In 1963, a man in the Nevşehir Province of Turkey knocked down a wall in his basement and ended up discovering a gigantic underground city.
The man (not named in reports from the time) sledgehammered his wall and found a tunnel behind it, and beyond that, more tunnels. Exploration would later reveal it was an underground city up to 18 stories deep, complete with chapels, schools, and stables.
Known as Derinkuyu, the city had been abandoned for centuries – probably much to the relief of the man who’d just hammered his way in. Work on the city, estimated to hold up to 20,000 people, may have begun as far back as the 8th–7th centuries BCE, according to archaeologists at the Turkish Department of Culture.
Despite the rock – formed by volcanic ash deposits – being soft, the Phrygians who began the build didn’t get very far with it. A manuscript from around 370 BCE which possibly describes Derinkuyu mentions that the underground dwellings were about big enough for a family, domestic animals, and food.
The city came to its peak in the Byzantine period (about 395 CE to 1453 CE), when it was made into a labyrinth of tunnels, chambers, and rooms, covering 445 kilometers² (172 miles²). The network of tunnels and passageways contained concealed entrances, ventilation shafts (for not dying in your mole cave), and wells and water channels.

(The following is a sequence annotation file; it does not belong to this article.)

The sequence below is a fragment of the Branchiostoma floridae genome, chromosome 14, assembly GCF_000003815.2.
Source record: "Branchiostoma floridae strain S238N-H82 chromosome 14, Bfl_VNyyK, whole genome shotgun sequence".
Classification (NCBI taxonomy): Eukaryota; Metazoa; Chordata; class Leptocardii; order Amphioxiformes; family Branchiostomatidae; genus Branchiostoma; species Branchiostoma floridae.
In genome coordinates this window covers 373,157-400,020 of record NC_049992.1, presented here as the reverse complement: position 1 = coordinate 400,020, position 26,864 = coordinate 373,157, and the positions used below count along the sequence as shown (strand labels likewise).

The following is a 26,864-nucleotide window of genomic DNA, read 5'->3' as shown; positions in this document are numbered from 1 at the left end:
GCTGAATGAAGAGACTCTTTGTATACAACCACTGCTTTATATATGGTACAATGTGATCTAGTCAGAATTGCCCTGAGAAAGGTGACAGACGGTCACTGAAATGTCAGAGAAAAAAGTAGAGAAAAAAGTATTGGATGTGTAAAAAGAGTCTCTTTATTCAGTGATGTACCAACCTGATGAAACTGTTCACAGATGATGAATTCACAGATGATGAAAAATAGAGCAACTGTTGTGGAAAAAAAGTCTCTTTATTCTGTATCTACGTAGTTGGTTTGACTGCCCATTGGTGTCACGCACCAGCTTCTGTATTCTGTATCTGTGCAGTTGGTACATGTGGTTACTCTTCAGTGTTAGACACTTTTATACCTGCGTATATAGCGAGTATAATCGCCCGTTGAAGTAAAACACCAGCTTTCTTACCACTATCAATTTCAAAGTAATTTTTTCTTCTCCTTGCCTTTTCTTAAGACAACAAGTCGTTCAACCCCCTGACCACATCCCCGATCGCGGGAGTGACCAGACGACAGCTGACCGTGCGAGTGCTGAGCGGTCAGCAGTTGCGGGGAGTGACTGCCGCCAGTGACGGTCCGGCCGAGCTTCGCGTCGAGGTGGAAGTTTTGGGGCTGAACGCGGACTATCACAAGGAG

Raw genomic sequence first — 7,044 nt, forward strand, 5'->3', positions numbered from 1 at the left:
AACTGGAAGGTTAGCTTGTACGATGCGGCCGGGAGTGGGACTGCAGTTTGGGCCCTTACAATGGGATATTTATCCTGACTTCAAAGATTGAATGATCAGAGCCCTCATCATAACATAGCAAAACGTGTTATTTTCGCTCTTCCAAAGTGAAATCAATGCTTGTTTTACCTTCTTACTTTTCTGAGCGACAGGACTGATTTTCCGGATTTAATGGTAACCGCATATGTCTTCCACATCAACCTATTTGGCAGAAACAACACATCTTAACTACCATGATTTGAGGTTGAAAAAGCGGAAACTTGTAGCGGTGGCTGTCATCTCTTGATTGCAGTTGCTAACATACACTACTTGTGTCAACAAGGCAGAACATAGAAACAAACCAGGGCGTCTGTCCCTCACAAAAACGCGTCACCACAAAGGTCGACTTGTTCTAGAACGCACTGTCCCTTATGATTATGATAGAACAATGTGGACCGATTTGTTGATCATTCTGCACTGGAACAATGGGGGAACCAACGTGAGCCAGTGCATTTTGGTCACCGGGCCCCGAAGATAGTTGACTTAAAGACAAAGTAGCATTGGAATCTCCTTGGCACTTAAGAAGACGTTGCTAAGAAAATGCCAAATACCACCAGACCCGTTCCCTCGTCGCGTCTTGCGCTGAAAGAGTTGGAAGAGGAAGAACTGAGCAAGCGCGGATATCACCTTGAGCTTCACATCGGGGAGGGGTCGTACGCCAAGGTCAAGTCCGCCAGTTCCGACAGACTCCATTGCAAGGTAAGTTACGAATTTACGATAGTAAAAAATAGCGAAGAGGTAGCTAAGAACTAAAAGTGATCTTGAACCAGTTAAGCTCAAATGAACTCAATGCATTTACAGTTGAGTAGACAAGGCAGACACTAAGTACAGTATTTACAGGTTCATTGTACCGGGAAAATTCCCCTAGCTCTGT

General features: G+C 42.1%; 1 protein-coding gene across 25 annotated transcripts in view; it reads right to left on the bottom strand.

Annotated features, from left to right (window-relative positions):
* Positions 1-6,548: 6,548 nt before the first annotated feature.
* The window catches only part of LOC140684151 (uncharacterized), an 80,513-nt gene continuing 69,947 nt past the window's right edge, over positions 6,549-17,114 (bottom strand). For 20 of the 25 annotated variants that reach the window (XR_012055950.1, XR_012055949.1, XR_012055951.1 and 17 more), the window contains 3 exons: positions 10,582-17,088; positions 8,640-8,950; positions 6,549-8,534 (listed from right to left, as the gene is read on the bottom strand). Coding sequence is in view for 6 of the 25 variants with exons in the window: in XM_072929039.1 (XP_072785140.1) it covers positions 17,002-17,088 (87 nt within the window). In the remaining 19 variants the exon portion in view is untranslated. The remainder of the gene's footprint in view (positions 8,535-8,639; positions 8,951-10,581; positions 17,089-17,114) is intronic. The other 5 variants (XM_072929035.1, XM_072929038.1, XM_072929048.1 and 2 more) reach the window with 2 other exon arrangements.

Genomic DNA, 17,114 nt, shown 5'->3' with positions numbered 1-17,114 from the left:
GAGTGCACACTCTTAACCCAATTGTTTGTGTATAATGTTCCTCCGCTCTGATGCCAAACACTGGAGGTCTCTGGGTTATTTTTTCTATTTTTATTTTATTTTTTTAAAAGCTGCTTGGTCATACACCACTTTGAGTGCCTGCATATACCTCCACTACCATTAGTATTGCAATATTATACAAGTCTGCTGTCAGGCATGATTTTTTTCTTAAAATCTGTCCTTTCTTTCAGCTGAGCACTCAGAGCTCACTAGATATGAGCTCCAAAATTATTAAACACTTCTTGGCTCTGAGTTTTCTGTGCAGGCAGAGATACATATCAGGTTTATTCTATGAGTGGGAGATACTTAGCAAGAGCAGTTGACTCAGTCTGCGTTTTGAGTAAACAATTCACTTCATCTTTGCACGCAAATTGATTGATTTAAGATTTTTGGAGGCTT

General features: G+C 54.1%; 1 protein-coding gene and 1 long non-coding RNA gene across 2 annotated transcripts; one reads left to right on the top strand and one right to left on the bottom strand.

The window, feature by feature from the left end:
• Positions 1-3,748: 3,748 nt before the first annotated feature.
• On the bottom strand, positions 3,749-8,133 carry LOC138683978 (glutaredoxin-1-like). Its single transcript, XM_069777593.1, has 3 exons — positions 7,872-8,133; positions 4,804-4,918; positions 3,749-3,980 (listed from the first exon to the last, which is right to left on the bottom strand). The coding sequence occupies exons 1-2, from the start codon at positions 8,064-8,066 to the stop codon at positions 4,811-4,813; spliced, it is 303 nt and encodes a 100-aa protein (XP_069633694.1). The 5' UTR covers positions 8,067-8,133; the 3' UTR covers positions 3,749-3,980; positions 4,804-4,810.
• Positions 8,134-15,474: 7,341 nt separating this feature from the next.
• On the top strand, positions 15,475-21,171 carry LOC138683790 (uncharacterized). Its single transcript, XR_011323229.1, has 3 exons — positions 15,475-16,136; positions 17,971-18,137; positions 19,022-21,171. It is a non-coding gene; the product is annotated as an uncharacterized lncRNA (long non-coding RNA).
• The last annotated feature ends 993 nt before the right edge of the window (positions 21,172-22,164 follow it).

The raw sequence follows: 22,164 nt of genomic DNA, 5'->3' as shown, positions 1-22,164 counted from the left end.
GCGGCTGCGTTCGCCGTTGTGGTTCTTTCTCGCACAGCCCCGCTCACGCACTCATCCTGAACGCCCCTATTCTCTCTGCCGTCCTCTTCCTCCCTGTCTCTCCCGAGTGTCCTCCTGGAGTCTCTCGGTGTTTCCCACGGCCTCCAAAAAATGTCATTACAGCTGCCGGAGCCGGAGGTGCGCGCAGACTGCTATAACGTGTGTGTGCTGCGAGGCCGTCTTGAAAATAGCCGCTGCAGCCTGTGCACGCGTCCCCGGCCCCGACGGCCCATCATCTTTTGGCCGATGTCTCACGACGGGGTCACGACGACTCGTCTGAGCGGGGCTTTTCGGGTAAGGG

It was likely that people of the area first used the soft rock for storage purposes, keeping food at cool and stable temperatures. However, the cities they became were likely due to how useful they are for defense.
Those living on the bottom levels, for example, were able to cut off the water supply to the upper and ground levels, preventing enemies from poisoning the supply. The tunnels could be blocked from the inside with round rolling stone doors, and the passageways themselves were narrow to force any invaders to line up one at a time – an attack system so dire it is only seen in movies whenever the good guy gets surrounded.
Different people sheltered in the city over many centuries. Early Christians lived there, fleeing persecutions from the Romans, while Muslims used it for protection during the Arab-Byzantine wars of 780 and 1180.
Caves similar to this were also used to shelter from danger, as recently as 1909 – Derinkuyu is not even the largest underground city.
“When the news came of the recent massacres at Adana, a great part of the population at Axo took refuge in these underground chambers, and for some nights did not venture to sleep above ground,” Cambridge linguist Richard MacGillivray Dawkins wrote of his time visiting Greece.
“It appears […] that until recently the people lived entirely in these subterranean dwellings, without any houses above ground.”